Bullying and harassment in the workplace can be very distressing for employees and may make it impossible to work effectively. It can also lead to serious psychological injury. Bullying is repeated inappropriate behaviour that undermines your right to dignity at work. It can be aimed at an individual or a group and can many different forms including:
- Purposely undermining an individual
- Targeting an individual for special negative treatment
- The manipulation of a person’s reputation
- Social exclusion or isolation
- Aggressive or obscene behaviour
- Jokes that are obviously offensive to one person
- Intrusion by pestering
- Spying and stalking
Employer Responsibilities to Prevent Bullying
In the Supreme Court case of Ruffley v The Board of Management of St. Anne’s School and confirmed that the definition of workplace bullying is ‘repeated inappropriate behaviour, direct or indirect, whether verbal, physical or otherwise, conducted by one or more persons against another or others, at the place of work and/or in the course of employment, which could reasonably be regarded as undermining the individual’s right to dignity at work. An isolated incident of the behaviour described in this definition may be an affront to dignity at work but, as a once off incident, it is not considered to be bullying.’
Employers must take reasonable steps to prevent bullying in the workplace. There should be an anti-bullying policy and established procedures for dealing with complaints of bullying. Complaints should be dealt with immediately.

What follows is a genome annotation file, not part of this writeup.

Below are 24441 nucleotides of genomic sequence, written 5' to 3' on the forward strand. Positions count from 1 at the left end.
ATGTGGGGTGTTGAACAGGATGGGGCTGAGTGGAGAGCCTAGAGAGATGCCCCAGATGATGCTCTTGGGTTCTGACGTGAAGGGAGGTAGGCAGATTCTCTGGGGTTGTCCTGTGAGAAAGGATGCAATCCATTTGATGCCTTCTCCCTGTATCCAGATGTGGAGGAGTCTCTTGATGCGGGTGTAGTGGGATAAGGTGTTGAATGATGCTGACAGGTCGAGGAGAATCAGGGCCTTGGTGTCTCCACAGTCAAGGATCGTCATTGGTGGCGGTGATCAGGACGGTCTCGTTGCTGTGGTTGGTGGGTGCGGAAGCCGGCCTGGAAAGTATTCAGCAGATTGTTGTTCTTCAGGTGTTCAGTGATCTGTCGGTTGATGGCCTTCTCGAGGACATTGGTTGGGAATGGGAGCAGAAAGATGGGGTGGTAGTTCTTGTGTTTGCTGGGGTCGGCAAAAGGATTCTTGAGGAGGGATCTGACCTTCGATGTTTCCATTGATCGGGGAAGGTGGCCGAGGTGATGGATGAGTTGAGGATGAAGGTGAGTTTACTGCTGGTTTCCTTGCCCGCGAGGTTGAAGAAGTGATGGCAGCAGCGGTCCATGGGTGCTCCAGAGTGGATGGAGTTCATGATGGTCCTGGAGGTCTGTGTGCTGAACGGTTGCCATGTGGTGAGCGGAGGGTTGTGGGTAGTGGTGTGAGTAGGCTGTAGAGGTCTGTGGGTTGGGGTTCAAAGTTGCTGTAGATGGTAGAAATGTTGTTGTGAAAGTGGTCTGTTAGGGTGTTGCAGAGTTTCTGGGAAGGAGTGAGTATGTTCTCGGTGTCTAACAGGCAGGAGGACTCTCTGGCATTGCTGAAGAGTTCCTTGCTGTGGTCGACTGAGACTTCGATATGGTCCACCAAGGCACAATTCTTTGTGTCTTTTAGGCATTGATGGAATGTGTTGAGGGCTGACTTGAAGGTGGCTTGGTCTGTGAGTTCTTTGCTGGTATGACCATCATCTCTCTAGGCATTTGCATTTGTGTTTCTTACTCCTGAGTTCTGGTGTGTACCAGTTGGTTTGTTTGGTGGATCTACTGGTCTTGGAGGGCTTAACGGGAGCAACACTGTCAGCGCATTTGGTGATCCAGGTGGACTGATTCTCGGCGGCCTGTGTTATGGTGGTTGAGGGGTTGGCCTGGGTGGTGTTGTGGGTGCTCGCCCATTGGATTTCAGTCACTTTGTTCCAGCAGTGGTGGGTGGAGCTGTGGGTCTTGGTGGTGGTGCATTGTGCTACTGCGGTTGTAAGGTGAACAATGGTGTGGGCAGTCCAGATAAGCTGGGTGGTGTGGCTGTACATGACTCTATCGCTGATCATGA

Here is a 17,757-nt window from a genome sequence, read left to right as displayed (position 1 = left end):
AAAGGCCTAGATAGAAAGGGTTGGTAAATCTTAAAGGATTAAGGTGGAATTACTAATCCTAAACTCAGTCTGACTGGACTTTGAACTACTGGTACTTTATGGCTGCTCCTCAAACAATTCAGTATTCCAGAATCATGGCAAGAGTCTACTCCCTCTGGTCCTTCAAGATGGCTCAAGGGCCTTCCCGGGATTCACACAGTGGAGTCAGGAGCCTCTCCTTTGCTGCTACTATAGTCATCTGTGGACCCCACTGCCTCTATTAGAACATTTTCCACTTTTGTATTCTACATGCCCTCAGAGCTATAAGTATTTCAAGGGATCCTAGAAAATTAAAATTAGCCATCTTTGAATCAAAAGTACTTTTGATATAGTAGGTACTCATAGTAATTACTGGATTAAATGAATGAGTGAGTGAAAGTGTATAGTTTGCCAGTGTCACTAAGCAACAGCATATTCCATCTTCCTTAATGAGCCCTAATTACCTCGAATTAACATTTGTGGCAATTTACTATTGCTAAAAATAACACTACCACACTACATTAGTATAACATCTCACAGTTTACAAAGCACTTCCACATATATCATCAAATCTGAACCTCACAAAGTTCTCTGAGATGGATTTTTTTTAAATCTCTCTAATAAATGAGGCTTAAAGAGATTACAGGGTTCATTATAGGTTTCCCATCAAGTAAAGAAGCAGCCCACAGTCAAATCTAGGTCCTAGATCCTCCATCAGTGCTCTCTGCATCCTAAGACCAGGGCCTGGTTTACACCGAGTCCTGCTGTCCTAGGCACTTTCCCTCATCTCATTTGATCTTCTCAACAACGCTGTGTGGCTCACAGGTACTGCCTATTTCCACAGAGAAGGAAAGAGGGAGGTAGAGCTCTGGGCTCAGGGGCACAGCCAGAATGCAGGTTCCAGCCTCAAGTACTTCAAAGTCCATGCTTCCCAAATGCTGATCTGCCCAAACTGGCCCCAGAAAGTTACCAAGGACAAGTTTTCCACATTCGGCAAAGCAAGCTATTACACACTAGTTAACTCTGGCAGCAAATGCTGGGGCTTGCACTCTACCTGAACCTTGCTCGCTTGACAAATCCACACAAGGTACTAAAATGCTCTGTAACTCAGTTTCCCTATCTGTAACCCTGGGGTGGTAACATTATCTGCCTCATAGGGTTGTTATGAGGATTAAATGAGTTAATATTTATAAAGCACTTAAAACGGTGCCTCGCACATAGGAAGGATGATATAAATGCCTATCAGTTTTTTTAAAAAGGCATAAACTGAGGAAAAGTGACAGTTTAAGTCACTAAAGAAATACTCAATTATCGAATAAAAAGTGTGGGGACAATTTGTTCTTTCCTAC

The Employment Equality Acts 1998-2015 place an obligation on all employers to prevent harassment in the workplace. Sexual harassment and harassment on any of the following grounds – civil status, family status, sexual orientation, religion, age, disability, race or membership of the Traveller community, are forms of discrimination in relation to conditions of employment. Bullying which is not linked to one of the discriminatory grounds above is not covered by the Employment Equality Acts.
If you are being bullied at work and it is not covered by the Employment Equality Acts, you may still have legal rights under Health and safety at work legislation. Under the Safety, Health and Welfare at Work Act 2005 employers have a duty to ensure the health and safety of their employees in the workplace. Your employer is required to “prevent any improper conduct or behaviour likely to put the safety, health and welfare of employees at risk”.
If you feel you have been bullied or harassed in the workplace, you can make a complaint to the Workplace Relations Commission under the Employment Equality Acts or health and safety legislation. Complaints must be brought within 6 months. However, this time limit can be extended if there is ‘reasonable cause’.
If the bullying becomes unbearable and you are forced to leave your job, you may be entitled to claim constructive dismissal under the Unfair Dismissals Acts 1977-2007. Complaints under the Unfair Dismissals Acts should be made in the Workplace Relations Commission and if you are successful here you may be entitled to financial compensation.
If the bullying or harassment at work is so great that it causes your health to suffer, you may also be entitled to bring a claim for compensation for personal injury.
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